Looking for another blast of harsh noise wall? You may want to hear a new EP by Milwaukie, Oregon’s SBTDOH. This one is called NUMB #002, a two song EP with “one” and “two” and packed with extremely loud noise and distortion. The cassette pressing is packaged in a plastic baggy. Only 10 copies are being made. For more information on/about SABTDOH, head to his blog.
A festival of noise can and will be achieved in this new 3-track EP by To The Lovers, Farewell. It’s a new release on Red Venice Records called Slice Up Not Across, and this one is just nothing but feedback twisted in different ways.
Here’s something that’s interesting, peculiar, if not a bit on the “WTF?” side of things. Thickly Painted Walls could be the creation of a band or one man, but it sounds like someone picked up a guitar, didn’t bother to tune it and just made songs from his head. There’s something quite good in it, even when he goes off into an experimental tangent. It’s a four-song EP called Pen 15, maybe next time he’ll do a 15-song EP, each one being four seconds each. Check out other Thickly Painted Walls projects on the official Bandcamp page.
The Axiom Of Post Inhumanity (Relapse) is the latest album by Brutal Truth and from it is “Control Room”, but in this case it’s a new remix of the song where things are extended to a drone-ridden 24 minute take. This is what would be called the endurance dance, but you may get into this completely.
Cups Glasses And Tanks (Aut) is a new collaboration between Nicola Guazzaloca, Pablo Montagne, and Giacomo Mongelli, with Guazzaloca playing jazz while Montagne and Mongelli performing in a number of different classical configurations. The album is very much on the avant-garde side and while there are jazz central points, at the moments one would think they’re about to stay locked in something nice, they all go off into another world. I think what makes this work is that even when I was secure in being comfortable with what I’m hearing, they didn’t stay there that long, leading into something more mysterious. There were moments in Montagne when he plucked a certain string to scratch it, and it reminded me of Okkyung Lee. Then again, it may have been Guazzaloca scratching the piano strings. The music here is evenly beautiful and clustered, it’s easy to get in the middle and watch it from the outside while inside.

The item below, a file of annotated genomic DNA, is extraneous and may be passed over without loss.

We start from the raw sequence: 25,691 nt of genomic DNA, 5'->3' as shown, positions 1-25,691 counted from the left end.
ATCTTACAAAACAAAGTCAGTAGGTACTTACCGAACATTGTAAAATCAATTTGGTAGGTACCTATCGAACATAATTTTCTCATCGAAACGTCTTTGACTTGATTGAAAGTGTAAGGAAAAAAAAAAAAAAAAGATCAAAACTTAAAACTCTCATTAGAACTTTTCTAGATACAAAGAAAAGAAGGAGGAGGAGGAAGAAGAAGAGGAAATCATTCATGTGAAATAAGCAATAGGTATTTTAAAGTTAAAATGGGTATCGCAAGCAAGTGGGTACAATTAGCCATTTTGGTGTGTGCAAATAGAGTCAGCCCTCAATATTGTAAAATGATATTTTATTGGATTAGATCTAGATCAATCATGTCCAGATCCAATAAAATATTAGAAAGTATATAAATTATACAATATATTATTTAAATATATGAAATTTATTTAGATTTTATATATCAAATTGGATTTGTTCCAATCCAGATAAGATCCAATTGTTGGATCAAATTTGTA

If you were to purchase Patchworks Voices’ Puzzling (Aut) and were hoping for an incredible musical jam, it could lead to you digging your brain matter out through your ears. The “Voices” in question are Claudia Cervenca and Annette Giesriegl, who use nothing but their voices and electronics to create very interesting sound pieces and collages, which consists of them collaborating verbally and not verbally. In a track like “_ne”, it sounds like infants speaking with the mind capacity of adults, with nothing but gibberish that’s loud and delicate, as if they’ve found each other in the dirt and want to discover more things underground. One could also interpret this as the origins of human communication in the world, or someone may very well say “what the hell is going on here?”
The entire album is like that too, and part of the puzzle involved is trying to figure out what the missing letter is in the song titles: “_en”, “_wo”, “_ur”, and “_ree” as examples. They could be numerical, they could be meaningless, but the interesting thing about listening to this is that it sounds like sitting into a conversation at the park and not being involved, just listening and trying to get a joy out of what is being said, or made. As for the spontaneity, you can say they would be along the lines of Pauline Oliveros, Yoko Ono, Meredith Monk, and Joëlle Léandre, so if you are fans of their work, you are sure to find Puzzling to be a world, you’ll want to revisit many times in the near future.